Debate: Can we cure MS? - MS Cutting Edge Science

Event reports

Dr David Paling

Consultant Neurologist, Sheffield Teaching Hospitals NHS Foundation Trust

Prof Richard Nicholas

Consultant Neurologist, Imperial Healthcare NHS Trust

This session is part of a series of write-ups on Cutting Edge Science for Multiple Sclerosis 2021; the conference summary for which is here. The conference was chaired by Dr Wallace Brownlee.

Starting vote: No 63%, Yes 38%


No: Dr David Paling

While there has been an explosion of increasingly effective and targeted treatment options for MS over the last decade, we still cannot not cure it, said Dr David Paling.

“Even the very best treatments in the very best hands are not cures,” he said.

He pointed to data showing that autologous haematopoietic stem cell transplantation (AHSCT) can significantly reduce relapse rates and the course of the disease. It is still, however, not a cure – inflammation persists, and disability progresses in the majority of patients.

He went on to say that we are “held back in our search for a cure in that we lack a true understanding of MS”.

The multiple descriptions, types, and subtypes of the disease that have been developed over time refers mainly to what it feels like to have MS, rather than the underlying pathology. This, he said, has “led us into an intellectual straight jacket”.

Dr David Paling

“To find a cure, we need to look agnostically at the biology so we can identify groups with common underlying mechanisms,” he said. We currently do not have the research or frameworks to be able to do this, he argued.

“I think we may never cure multiple sclerosis, and I hope just to be able to treat it better.”

Yes: Professor Richard Nicholas

The definition of “cure” is to relieve a person of the symptoms of a disease, not to eradicate any evidence of damage, said Professor Richard Nicholas.

“There are no cures for any kind of cancer but there are treatments that might cure you,” he said.

“Many people are treated for cancer, live out the rest of their life, then die of other causes. Many others are treated for cancer and still die from it, although that treatment may give them many more years.”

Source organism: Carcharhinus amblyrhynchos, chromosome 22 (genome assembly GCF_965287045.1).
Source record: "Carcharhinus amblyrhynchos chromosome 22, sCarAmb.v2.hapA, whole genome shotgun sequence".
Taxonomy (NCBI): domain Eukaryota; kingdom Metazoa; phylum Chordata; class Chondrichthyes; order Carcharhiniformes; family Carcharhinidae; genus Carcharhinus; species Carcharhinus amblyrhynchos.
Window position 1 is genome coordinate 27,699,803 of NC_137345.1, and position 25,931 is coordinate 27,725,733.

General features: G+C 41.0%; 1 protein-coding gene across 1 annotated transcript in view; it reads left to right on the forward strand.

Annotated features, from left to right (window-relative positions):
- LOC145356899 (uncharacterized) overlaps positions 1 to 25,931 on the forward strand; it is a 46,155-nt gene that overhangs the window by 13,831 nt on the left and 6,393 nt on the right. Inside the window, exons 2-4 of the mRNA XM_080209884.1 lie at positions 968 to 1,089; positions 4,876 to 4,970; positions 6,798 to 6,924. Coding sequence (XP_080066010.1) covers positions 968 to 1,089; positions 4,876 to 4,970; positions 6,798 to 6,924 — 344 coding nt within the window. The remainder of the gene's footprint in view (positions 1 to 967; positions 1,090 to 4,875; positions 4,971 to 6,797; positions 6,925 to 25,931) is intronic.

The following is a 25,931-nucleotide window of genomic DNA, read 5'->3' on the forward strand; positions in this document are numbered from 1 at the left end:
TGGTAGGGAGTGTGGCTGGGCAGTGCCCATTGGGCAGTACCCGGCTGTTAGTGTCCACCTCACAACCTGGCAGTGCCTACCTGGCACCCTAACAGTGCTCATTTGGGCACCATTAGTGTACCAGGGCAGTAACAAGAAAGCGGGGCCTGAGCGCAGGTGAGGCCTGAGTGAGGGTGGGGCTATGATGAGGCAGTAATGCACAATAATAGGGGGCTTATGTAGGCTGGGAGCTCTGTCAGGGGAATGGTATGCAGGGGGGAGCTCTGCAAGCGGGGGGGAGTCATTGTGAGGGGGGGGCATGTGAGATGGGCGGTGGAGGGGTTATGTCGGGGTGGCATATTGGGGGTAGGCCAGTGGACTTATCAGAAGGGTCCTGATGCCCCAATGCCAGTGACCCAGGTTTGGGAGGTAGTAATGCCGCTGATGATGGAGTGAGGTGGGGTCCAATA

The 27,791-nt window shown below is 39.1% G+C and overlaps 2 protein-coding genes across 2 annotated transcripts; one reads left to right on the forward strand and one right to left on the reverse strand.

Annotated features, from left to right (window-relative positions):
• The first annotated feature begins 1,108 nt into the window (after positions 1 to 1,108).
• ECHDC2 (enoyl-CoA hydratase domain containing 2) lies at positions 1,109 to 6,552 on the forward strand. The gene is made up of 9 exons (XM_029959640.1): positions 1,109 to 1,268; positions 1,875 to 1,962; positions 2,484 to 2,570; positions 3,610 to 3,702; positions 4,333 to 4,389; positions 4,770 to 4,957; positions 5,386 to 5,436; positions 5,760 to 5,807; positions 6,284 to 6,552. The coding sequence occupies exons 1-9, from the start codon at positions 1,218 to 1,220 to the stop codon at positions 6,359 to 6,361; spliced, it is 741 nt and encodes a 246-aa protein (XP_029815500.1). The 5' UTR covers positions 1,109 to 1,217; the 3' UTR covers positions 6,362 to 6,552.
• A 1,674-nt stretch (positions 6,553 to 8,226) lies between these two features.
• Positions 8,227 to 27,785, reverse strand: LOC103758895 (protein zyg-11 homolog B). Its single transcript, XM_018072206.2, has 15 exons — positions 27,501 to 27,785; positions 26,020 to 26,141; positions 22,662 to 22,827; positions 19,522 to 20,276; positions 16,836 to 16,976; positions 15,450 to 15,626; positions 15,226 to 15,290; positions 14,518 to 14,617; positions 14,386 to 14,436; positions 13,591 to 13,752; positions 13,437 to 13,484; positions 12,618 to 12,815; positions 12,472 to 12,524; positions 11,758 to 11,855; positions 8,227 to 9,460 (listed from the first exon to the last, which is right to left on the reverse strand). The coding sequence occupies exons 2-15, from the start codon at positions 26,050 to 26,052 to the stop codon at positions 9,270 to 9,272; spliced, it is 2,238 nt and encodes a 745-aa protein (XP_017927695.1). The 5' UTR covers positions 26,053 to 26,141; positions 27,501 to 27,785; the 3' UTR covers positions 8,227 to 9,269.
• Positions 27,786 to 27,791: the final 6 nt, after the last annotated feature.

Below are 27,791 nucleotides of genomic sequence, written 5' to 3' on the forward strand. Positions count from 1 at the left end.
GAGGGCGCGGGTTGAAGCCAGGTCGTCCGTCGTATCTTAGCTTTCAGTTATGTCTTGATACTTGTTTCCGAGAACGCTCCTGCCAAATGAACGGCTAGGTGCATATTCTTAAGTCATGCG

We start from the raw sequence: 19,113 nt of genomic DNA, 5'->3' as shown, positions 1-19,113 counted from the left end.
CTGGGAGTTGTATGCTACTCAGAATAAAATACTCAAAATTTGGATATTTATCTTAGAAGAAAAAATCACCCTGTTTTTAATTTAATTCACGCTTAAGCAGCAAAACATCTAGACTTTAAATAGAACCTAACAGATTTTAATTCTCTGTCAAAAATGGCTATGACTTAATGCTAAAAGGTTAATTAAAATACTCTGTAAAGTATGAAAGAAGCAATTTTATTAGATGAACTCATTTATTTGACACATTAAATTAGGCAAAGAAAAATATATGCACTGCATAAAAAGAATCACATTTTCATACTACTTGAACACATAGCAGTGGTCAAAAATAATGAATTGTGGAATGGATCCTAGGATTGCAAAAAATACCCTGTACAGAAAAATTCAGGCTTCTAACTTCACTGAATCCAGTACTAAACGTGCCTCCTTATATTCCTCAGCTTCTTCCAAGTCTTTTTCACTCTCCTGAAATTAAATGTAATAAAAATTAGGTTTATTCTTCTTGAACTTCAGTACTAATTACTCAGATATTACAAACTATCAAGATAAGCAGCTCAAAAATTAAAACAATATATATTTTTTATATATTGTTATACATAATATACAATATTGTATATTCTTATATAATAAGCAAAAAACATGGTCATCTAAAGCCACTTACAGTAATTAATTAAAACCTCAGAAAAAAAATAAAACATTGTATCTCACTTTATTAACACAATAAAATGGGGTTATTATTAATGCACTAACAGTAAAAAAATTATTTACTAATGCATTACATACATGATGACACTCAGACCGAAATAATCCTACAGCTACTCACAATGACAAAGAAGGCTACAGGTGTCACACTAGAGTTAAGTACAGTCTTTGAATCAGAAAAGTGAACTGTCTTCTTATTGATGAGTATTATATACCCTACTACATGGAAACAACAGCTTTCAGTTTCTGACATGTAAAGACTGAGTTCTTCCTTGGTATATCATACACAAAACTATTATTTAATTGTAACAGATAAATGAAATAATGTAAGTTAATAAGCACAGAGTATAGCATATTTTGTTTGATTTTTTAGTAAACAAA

Professor Richard Nicholas

Curing MS will depend on treating the right person, at the right time, with the right technology, he said, arguing that we are getting closer to that point.

Our current understanding of MS is that it occurs in three phases: initiation that leads to inflammatory episodes, which result in increasing neuronal loss and disability. A single injury, he went on, causes a subsequent change in the brain, meaning that one insult can have a lasting and changing impact.

Rationally, then, a cure would need to be administered early, and might not necessarily eradicate future progression.

“If something is cured, that means you don’t need any more treatment,” he said, highlighting the efficacy of therapies such AHSCT and alemtuzumab at inducing remission in some people.

“I agree that we have to adjust our thinking, but I think we have a lot to hope for when we move beyond some of the standard disease modifying therapies.”

End vote: No 63%, Yes 38%


Reference

Nicholas, R. S., Rhone, E. E., Mariottini, A., Silber, E., Malik, O., Singh-Curry, V., ... & Muraro, P. (2021). Autologous Hematopoietic Stem Cell Transplantation in Active Multiple Sclerosis: A Real-world Case Series. Neurology, 97(9), e890-e901.


This activity has been supported by sponsorship from Roche Products Ltd, Biogen Idec Ltd and Janssen-Cilag Ltd. The sponsors have had no control over the educational content of this activity.

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